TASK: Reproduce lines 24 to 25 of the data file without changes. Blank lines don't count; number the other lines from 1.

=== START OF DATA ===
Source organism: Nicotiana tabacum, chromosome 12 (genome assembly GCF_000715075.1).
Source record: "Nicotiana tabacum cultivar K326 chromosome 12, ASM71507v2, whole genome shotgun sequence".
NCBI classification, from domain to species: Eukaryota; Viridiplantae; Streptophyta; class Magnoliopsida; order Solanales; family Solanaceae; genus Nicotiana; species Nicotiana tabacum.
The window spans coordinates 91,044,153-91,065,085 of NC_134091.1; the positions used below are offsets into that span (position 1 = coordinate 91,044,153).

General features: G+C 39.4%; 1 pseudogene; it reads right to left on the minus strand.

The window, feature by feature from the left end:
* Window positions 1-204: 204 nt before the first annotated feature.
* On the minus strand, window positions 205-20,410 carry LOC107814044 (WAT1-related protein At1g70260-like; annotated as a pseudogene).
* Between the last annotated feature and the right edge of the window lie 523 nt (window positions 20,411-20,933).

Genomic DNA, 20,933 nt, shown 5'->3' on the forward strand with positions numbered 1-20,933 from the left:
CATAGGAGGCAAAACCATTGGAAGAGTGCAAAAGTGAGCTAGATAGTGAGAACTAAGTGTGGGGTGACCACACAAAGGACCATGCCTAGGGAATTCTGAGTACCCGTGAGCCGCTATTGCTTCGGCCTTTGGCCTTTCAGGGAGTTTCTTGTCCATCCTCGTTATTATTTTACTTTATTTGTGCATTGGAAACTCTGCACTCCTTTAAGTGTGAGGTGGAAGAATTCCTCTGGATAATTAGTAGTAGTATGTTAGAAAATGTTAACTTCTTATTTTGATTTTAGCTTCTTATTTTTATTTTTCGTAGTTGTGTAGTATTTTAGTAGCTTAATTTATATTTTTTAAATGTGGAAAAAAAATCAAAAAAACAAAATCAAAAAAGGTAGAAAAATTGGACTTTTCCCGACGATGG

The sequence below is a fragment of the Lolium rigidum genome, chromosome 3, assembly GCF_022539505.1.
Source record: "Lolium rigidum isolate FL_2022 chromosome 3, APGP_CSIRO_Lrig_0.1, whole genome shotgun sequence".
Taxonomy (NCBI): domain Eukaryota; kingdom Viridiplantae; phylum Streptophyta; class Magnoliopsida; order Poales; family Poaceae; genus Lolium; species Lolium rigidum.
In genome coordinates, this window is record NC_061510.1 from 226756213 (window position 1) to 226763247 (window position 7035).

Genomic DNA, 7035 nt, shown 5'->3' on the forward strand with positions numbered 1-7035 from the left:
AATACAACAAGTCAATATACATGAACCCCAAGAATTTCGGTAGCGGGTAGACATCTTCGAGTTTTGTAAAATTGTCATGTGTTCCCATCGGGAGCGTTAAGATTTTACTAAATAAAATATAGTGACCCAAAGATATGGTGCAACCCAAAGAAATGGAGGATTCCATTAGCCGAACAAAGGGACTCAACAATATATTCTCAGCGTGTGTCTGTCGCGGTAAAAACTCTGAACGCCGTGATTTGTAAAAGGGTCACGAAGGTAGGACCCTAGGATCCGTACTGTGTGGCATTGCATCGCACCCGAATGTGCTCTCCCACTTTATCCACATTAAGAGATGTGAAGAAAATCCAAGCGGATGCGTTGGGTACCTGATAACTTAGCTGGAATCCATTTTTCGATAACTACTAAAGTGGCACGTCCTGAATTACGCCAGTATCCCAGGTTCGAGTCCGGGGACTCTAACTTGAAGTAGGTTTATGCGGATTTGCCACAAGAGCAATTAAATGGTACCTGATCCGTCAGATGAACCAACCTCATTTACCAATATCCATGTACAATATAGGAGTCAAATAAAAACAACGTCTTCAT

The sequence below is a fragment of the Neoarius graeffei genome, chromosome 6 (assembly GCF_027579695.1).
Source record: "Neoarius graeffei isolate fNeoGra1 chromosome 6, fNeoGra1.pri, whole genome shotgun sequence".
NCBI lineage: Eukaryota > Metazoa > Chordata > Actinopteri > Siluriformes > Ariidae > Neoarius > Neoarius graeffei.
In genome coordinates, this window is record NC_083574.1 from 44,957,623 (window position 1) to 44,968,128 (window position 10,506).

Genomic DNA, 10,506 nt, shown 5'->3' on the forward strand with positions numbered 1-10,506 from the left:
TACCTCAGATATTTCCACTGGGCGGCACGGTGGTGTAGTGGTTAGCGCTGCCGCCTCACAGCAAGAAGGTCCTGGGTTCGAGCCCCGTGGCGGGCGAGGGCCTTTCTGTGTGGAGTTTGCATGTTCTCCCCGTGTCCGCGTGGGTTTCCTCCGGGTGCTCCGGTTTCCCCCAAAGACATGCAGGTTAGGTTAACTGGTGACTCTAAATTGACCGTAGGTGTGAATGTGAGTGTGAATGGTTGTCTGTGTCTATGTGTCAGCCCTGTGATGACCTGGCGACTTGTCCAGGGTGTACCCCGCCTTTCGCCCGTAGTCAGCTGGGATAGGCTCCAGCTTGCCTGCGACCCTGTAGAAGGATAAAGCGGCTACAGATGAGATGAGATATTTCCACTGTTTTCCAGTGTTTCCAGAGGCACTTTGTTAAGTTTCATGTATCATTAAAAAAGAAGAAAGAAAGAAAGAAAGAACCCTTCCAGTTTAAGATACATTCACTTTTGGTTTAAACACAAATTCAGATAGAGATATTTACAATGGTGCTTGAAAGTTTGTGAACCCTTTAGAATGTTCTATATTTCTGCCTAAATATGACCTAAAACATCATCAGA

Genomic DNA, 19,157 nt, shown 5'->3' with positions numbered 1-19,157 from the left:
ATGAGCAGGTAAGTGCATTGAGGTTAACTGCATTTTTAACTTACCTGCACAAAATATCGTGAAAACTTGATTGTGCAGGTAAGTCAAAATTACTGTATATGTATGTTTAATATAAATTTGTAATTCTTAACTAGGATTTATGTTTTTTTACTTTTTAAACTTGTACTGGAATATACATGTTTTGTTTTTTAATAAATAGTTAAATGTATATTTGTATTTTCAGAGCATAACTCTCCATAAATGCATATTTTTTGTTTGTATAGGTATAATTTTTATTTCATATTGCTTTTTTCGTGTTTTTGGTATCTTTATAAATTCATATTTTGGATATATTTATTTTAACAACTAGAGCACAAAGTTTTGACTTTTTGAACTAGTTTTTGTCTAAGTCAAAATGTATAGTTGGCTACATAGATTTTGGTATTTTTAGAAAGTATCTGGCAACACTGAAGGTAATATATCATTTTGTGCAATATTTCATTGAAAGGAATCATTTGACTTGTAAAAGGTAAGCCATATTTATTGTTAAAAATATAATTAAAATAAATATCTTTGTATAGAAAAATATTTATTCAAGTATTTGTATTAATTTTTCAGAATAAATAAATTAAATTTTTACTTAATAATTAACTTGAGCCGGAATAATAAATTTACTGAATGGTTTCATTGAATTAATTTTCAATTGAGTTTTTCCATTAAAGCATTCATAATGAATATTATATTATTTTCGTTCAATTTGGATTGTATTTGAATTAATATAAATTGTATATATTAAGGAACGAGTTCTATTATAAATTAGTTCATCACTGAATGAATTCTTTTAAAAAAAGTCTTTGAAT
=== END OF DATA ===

Genomic DNA, 19,157 nt, shown 5'->3' with positions numbered 1-19,157 from the left:
ATGAGCAGGTAAGTGCATTGAGGTTAACTGCATTTTTAACTTACCTGCACAAAATATCGTGAAAACTTGATTGTGCAGGTAAGTCAAAATTACTGTATATGTATGTTTAATATAAATTTGTAATTCTTAACTAGGATTTATGTTTTTTTACTTTTTAAACTTGTACTGGAATATACATGTTTTGTTTTTTAATAAATAGTTAAATGTATATTTGTATTTTCAGAGCATAACTCTCCATAAATGCATATTTTTTGTTTGTATAGGTATAATTTTTATTTCATATTGCTTTTTTCGTGTTTTTGGTATCTTTATAAATTCATATTTTGGATATATTTATTTTAACAACTAGAGCACAAAGTTTTGACTTTTTGAACTAGTTTTTGTCTAAGTCAAAATGTATAGTTGGCTACATAGATTTTGGTATTTTTAGAAAGTATCTGGCAACACTGAAGGTAATATATCATTTTGTGCAATATTTCATTGAAAGGAATCATTTGACTTGTAAAAGGTAAGCCATATTTATTGTTAAAAATATAATTAAAATAAATATCTTTGTATAGAAAAATATTTATTCAAGTATTTGTATTAATTTTTCAGAATAAATAAATTAAATTTTTACTTAATAATTAACTTGAGCCGGAATAATAAATTTACTGAATGGTTTCATTGAATTAATTTTCAATTGAGTTTTTCCATTAAAGCATTCATAATGAATATTATATTATTTTCGTTCAATTTGGATTGTATTTGAATTAATATAAATTGTATATATTAAGGAACGAGTTCTATTATAAATTAGTTCATCACTGAATGAATTCTTTTAAAAAAAGTCTTTGAAT